Monday, November 26, 2018

Rio Tinto: Rössing Uranium Has Sold Its Entire Stake To China

Rio Tinto sells its stake in Rössing Uranium to Chinese miner up for $106.5 million.
The Global miner Rio Tinto says it sold its entire stake in Rössing Uranium to China National Uranium Corporation for up to $106.5m. The sale of the 68.62% stake in Rössing Uranium, which owns the Rössing mine in Namibia, ends a period of extensive strategic assessment, the miner said in a statement on Monday. “The sale of our interest in Rössing once again demonstrates our commitment to strengthening our portfolio and focusing on our core assets,” Rio Tinto CEO Jean-Sébastien Jacques said. The deal is subject to certain conditions, including approval by the Namibian Competition Commission. The Rössing Uranium mine is located 12 kilometres from the town of Arandis, 70km inland from the coastal town of Swakopmund in Namibia's Erongo region. 

Rossing Uranium Mine
Rössing Uranium opencast mine near Arandis in Namibia:Rio Tinto
Under a binding agreement Rio Tinto announced today, the total consideration comprises an initial cash payment of USD6.5 million, payable at completion, and a contingent payment of up to USD100 million following completion linked to uranium spot prices and Rössing's net income during the next seven calendar years. Its chief executive, J-S Jacques, said Rio Tinto was focused on strengthening its portfolio and focusing on its core assets. "Rio Tinto has a long history in Namibia and I would like to thank the many people across Rio Tinto and the communities in which we operate who have contributed to the success of Rössing. I wish them continued success under new ownership. Rio Tinto will work closely with CNUC to ensure a smooth transition and ongoing sustainable operation at Rössing," he said. Rössing, the world's longest-running opencast uranium mine, has been in operation since 1976. It has a nameplate capacity of 4500 tonnes U3O8 per year. Its 2017 production was 4,652,000 pounds U3O8 (1789 tU) of which Rio Tinto's share was 3,192,000 pounds. By the end of last year, the mine had supplied a total of 132,610 tonnes U3O8 to the world.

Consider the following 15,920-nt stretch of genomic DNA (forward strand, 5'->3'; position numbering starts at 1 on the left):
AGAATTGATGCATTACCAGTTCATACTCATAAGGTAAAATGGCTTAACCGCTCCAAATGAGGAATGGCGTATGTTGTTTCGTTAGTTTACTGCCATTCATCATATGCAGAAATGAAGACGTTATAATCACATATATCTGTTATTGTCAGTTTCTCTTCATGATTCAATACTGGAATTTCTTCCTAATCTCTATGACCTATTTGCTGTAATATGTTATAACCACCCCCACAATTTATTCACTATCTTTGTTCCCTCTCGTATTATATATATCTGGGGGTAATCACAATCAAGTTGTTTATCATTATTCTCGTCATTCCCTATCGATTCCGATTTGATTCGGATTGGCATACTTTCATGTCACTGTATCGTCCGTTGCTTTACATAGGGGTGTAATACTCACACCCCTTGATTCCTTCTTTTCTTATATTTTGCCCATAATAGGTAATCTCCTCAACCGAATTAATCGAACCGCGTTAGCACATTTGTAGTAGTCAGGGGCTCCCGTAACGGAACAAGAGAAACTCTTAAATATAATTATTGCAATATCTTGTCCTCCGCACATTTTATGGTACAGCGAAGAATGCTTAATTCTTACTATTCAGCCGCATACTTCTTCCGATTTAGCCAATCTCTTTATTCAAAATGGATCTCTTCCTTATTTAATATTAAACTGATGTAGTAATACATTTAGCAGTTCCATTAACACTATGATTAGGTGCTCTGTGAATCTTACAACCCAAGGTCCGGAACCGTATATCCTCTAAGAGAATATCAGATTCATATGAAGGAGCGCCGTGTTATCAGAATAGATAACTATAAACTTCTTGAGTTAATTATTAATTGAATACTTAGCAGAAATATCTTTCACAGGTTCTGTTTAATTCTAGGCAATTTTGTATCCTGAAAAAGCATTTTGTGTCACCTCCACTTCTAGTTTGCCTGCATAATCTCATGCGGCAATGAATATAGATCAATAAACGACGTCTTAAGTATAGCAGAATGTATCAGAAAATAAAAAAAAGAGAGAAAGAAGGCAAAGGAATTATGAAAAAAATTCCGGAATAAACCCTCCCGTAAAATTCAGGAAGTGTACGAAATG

Rio Tinto is the majority owner of Rössing Uranium Limited. The Namibian government has a 3% shareholding but, the government has a ''big say'' in terms of decision making and voting rights. The Iranian Foreign Investment Company (IFIC) is a passive legacy investor in Rössing Uranium, holding a 15% stake that goes back to the early 1970s in the financing of the mine. The Industrial Development Corporation of South Africa (Shiva Uranium) owns 10%, while local individual shareholders own a combined 3%. The Chinese company China National Nuclear Corporation (CNNC) that owns the Geology & Mining Department has 25 %  stake in Namibia's Langer Heinrich uranium mine, currently under care-and-maintenance. Subject to conditions, including merger approval from the Namibian Competition Commission, the transaction is expected to be completed in the first half of next year.


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